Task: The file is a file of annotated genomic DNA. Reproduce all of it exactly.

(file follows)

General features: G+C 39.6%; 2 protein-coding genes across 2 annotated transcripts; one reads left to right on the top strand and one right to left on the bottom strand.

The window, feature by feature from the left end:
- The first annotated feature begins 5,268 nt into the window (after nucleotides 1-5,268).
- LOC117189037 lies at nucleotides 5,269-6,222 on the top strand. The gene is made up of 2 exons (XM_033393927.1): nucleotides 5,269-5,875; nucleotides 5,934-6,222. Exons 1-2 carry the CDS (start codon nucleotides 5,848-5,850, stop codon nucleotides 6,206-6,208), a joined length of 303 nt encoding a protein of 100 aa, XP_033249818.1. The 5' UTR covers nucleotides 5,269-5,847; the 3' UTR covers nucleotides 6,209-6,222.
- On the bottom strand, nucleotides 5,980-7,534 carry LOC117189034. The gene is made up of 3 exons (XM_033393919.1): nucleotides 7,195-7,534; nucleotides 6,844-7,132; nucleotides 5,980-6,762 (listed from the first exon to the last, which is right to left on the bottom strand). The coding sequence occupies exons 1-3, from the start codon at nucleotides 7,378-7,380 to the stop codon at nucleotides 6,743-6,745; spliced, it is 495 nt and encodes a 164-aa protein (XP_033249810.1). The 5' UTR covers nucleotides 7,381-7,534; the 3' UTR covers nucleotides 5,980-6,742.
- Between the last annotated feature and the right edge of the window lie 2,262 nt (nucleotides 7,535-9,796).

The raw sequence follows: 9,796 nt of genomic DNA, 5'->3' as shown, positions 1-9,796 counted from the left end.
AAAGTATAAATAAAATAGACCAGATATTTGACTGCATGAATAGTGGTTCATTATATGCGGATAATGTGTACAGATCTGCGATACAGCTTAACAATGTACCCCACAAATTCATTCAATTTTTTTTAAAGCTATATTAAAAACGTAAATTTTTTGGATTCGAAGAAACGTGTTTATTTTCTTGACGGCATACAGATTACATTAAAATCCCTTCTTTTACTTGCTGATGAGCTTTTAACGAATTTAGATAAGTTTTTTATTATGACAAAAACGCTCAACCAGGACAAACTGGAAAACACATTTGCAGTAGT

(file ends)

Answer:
General features: G+C 39.6%; 2 protein-coding genes across 2 annotated transcripts; one reads left to right on the top strand and one right to left on the bottom strand.

The window, feature by feature from the left end:
- The first annotated feature begins 5,268 nt into the window (after nucleotides 1-5,268).
- LOC117189037 lies at nucleotides 5,269-6,222 on the top strand. The gene is made up of 2 exons (XM_033393927.1): nucleotides 5,269-5,875; nucleotides 5,934-6,222. Exons 1-2 carry the CDS (start codon nucleotides 5,848-5,850, stop codon nucleotides 6,206-6,208), a joined length of 303 nt encoding a protein of 100 aa, XP_033249818.1. The 5' UTR covers nucleotides 5,269-5,847; the 3' UTR covers nucleotides 6,209-6,222.
- On the bottom strand, nucleotides 5,980-7,534 carry LOC117189034. The gene is made up of 3 exons (XM_033393919.1): nucleotides 7,195-7,534; nucleotides 6,844-7,132; nucleotides 5,980-6,762 (listed from the first exon to the last, which is right to left on the bottom strand). The coding sequence occupies exons 1-3, from the start codon at nucleotides 7,378-7,380 to the stop codon at nucleotides 6,743-6,745; spliced, it is 495 nt and encodes a 164-aa protein (XP_033249810.1). The 5' UTR covers nucleotides 7,381-7,534; the 3' UTR covers nucleotides 5,980-6,742.
- Between the last annotated feature and the right edge of the window lie 2,262 nt (nucleotides 7,535-9,796).

The raw sequence follows: 9,796 nt of genomic DNA, 5'->3' as shown, positions 1-9,796 counted from the left end.
AAAGTATAAATAAAATAGACCAGATATTTGACTGCATGAATAGTGGTTCATTATATGCGGATAATGTGTACAGATCTGCGATACAGCTTAACAATGTACCCCACAAATTCATTCAATTTTTTTTAAAGCTATATTAAAAACGTAAATTTTTTGGATTCGAAGAAACGTGTTTATTTTCTTGACGGCATACAGATTACATTAAAATCCCTTCTTTTACTTGCTGATGAGCTTTTAACGAATTTAGATAAGTTTTTTATTATGACAAAAACGCTCAACCAGGACAAACTGGAAAACACATTTGCAGTAGT